The Bechdel, Russo, and Race Test: Jane the Virgin, “Chapter Thirty-Five” – Season 2, Episode 13

Jane and Michael got back together on Jane the Virgin, “Chapter Thirty-Five,” but not everyone (ahem, Rafael, anyone?) was happy with their reunion. To be more specific, Rafael was seriously jealous when he learned of Jane and Michael’s renewed relationship, and he took out his sore feelings on not only Jane and Michael but on Petra as well.

The Bechdel, Russo, and Race Test

“Chapter Thirty-Five” passed the Bechdel, Russo and race test.

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Rafael and Jane fight over Michael during a swim lesson.

There were several instances in “Chapter Thirty-Five” where named women (of which there were several in the episode) talked to each other, and on two of those occasions, men weren’t mentioned (e.g., Luisa and Barnett discussed Barnett going back to work and Jane called out to her mother and asked her what she was doing) so the episode passed the Bechdel test. “Chapter Thirty-Five” also passed the Russo and race test.

There were two LGBTI characters in “Chapter Thirty-Five” – Luisa and Barnett – and the episode passed the Russo test because one of these characters (Luisa) met all of the Russo test’s requirements. To be more specific, the episode passed the Russo test because Luisa is LGBTI and she was in “Chapter Thirty-Five”; because she was not solely defined by her sexual orientation (e.g., she was also defined as being an alcoholic; and because her removal from “Chapter Thirty-Five” would have significantly affected the episode’s plot as she had her own subplot in “Chapter Thirty-Five.”*****

“Chapter Thirty-Five” passed the race test because there were several instances where non-White individuals talked to each other without mentioning anyone White.

*The Bechdel test entails three requirements:
1. It has to have at least two (named) women in it
2. Who talk to each other
3. About something besides a man

**The Vito Russo test entails three requirements:
1. The show contains a character that is identifiably lesbian, gay, bisexual, intersex and/or transgender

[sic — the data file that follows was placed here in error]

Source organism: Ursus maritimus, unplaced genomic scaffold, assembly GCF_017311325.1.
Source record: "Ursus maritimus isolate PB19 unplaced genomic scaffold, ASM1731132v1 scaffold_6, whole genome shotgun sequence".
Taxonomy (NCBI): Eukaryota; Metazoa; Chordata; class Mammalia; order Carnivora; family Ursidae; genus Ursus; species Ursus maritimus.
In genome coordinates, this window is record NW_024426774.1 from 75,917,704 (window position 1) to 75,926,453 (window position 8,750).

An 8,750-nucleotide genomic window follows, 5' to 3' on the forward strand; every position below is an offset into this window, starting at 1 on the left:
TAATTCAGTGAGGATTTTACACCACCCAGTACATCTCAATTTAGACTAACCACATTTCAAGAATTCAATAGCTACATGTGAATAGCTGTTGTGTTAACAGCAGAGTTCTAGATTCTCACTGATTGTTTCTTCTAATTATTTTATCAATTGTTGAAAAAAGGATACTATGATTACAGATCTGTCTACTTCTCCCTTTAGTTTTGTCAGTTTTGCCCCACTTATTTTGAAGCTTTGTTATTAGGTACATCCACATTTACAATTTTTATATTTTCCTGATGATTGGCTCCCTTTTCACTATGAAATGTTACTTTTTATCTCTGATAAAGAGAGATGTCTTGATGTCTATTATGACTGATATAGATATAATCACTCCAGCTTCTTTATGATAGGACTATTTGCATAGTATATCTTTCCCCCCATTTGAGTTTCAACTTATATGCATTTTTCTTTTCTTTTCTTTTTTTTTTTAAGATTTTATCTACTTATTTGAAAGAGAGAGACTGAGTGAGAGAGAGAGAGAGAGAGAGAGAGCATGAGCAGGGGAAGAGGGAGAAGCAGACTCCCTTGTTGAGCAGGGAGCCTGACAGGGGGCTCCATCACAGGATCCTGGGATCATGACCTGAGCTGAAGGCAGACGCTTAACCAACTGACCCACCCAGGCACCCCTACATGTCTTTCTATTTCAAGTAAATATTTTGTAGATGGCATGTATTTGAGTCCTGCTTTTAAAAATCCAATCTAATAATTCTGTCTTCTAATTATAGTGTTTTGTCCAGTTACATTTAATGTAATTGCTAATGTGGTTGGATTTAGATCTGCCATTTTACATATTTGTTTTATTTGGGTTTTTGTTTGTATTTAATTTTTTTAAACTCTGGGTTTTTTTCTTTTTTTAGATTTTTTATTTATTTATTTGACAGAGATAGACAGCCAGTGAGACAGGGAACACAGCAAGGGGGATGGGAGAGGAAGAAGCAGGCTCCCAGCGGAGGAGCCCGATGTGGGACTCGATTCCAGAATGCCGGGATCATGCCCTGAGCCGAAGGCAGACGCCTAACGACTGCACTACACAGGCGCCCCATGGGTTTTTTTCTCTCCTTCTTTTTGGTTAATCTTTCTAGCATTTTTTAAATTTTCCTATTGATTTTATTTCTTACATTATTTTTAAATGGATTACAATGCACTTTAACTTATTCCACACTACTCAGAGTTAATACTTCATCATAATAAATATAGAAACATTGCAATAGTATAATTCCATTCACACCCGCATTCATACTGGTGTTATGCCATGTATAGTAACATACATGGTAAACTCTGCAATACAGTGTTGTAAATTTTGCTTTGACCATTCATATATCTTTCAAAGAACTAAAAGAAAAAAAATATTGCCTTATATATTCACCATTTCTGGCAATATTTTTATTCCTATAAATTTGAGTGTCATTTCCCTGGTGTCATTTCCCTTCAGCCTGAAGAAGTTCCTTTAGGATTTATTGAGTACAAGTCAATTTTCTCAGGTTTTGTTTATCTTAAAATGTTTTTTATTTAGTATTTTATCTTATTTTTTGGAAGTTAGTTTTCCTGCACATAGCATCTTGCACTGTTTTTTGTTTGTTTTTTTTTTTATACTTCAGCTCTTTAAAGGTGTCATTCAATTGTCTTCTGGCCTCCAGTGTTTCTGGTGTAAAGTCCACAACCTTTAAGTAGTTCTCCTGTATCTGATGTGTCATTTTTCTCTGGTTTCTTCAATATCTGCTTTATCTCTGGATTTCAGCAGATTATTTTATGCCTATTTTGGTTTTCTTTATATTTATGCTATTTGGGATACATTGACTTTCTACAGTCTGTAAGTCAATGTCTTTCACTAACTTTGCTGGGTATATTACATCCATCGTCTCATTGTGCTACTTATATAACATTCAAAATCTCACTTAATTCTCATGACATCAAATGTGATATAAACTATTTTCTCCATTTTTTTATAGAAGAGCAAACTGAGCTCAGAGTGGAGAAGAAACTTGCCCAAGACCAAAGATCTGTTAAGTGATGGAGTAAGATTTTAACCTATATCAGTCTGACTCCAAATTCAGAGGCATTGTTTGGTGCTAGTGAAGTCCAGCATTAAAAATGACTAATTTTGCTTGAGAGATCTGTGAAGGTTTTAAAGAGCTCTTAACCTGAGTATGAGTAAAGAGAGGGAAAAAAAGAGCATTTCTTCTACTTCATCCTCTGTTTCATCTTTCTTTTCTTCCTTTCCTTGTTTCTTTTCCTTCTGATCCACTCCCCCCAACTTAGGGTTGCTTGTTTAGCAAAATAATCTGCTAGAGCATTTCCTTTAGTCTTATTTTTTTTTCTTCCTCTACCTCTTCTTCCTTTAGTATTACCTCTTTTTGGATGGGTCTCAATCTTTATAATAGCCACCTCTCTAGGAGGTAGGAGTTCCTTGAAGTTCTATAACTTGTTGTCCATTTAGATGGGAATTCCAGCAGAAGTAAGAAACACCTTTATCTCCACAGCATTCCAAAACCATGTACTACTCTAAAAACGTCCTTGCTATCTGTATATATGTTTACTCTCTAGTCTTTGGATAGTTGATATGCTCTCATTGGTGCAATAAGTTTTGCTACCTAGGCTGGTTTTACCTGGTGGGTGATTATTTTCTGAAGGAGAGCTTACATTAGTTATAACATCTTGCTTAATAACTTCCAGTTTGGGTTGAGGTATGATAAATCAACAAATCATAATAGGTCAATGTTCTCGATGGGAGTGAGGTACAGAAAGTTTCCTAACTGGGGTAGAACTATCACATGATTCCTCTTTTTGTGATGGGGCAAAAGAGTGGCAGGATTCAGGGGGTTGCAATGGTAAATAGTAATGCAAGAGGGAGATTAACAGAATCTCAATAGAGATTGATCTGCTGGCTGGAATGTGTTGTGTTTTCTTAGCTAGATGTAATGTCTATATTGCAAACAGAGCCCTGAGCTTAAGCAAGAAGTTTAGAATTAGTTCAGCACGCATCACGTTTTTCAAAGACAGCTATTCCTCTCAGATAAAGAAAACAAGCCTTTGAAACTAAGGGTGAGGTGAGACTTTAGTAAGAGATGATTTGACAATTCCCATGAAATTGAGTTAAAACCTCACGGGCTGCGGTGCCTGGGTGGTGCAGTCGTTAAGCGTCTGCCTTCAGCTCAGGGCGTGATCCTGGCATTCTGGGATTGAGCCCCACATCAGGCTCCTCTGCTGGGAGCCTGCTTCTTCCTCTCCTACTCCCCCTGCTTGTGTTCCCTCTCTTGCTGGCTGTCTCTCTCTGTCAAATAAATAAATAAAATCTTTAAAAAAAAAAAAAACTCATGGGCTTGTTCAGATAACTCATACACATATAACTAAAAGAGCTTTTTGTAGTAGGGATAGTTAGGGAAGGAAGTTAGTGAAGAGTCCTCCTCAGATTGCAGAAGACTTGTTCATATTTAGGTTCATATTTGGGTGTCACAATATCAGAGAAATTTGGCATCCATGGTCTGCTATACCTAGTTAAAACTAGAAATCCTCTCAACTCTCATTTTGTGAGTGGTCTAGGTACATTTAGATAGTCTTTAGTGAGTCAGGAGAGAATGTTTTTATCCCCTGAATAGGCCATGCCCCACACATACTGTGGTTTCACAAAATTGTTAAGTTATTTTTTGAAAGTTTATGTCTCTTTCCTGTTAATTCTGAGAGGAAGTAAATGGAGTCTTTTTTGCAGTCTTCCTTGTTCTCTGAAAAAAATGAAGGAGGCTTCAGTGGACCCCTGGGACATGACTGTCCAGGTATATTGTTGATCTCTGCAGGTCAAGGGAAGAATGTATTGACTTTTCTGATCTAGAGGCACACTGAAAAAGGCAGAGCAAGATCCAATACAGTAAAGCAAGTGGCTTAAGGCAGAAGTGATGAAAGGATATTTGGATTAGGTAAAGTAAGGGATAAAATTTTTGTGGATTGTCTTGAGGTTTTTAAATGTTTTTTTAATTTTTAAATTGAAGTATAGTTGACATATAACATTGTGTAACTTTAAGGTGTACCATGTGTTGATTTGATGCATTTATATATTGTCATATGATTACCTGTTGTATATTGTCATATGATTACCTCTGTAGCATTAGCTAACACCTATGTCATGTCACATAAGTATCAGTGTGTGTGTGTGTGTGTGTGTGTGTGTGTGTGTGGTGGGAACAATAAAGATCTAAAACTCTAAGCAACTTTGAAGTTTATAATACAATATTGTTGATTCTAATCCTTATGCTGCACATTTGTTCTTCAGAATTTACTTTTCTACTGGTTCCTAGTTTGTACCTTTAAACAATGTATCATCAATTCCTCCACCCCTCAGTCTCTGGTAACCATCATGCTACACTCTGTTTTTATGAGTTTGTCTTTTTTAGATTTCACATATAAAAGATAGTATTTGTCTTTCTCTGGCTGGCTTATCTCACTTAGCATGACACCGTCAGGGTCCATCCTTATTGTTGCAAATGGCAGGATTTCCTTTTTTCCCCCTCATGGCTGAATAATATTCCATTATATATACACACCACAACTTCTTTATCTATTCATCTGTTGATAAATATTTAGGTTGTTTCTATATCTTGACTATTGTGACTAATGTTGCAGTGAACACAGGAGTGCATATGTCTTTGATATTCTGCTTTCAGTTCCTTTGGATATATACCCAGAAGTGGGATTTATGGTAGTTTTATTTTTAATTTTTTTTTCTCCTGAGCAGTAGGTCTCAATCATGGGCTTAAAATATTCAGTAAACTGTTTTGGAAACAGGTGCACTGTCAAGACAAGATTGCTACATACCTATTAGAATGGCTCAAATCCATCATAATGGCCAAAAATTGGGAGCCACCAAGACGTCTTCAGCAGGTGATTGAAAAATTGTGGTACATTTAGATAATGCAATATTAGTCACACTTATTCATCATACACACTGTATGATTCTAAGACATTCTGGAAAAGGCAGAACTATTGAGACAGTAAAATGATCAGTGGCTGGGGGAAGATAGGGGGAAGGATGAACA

2. The character must not be solely or predominately defined by her sexual orientation, gender identity and/or as being intersex
3.The character must be tied into the plot in such a way that her removal would have a significant effect

***The race or people of color (POC) test has three requirements:
1. It has two people of color in it
2. Who talk to each other
3. About something other than a White person

****Just because a show passes the Bechdel, Russo and race test does not mean that it is not sexist, heterosexist, racist and/or cissexist, etc. The Bechdel, Russo and race test is only a bare minimum qualifier for the representation of LGBTI individuals, women and people of color in television. The failure to pass these tests also does not identify whether the central character was a woman, a person of color or a LGBTQI individual and it does not dictate the quality of the show.

*****If Barnett had been the only LGBTI character in “Chapter Thirty-Five” the episode would not have passed the Russo test as while Barnett was not solely defined by her sexual orientation (e.g., she was also defined as being a detective), her removal from the episode wouldn’t have significantly affected the plot (and yes, some changes would have occurred if she had been removed but they wouldn’t have been especially big or significant).

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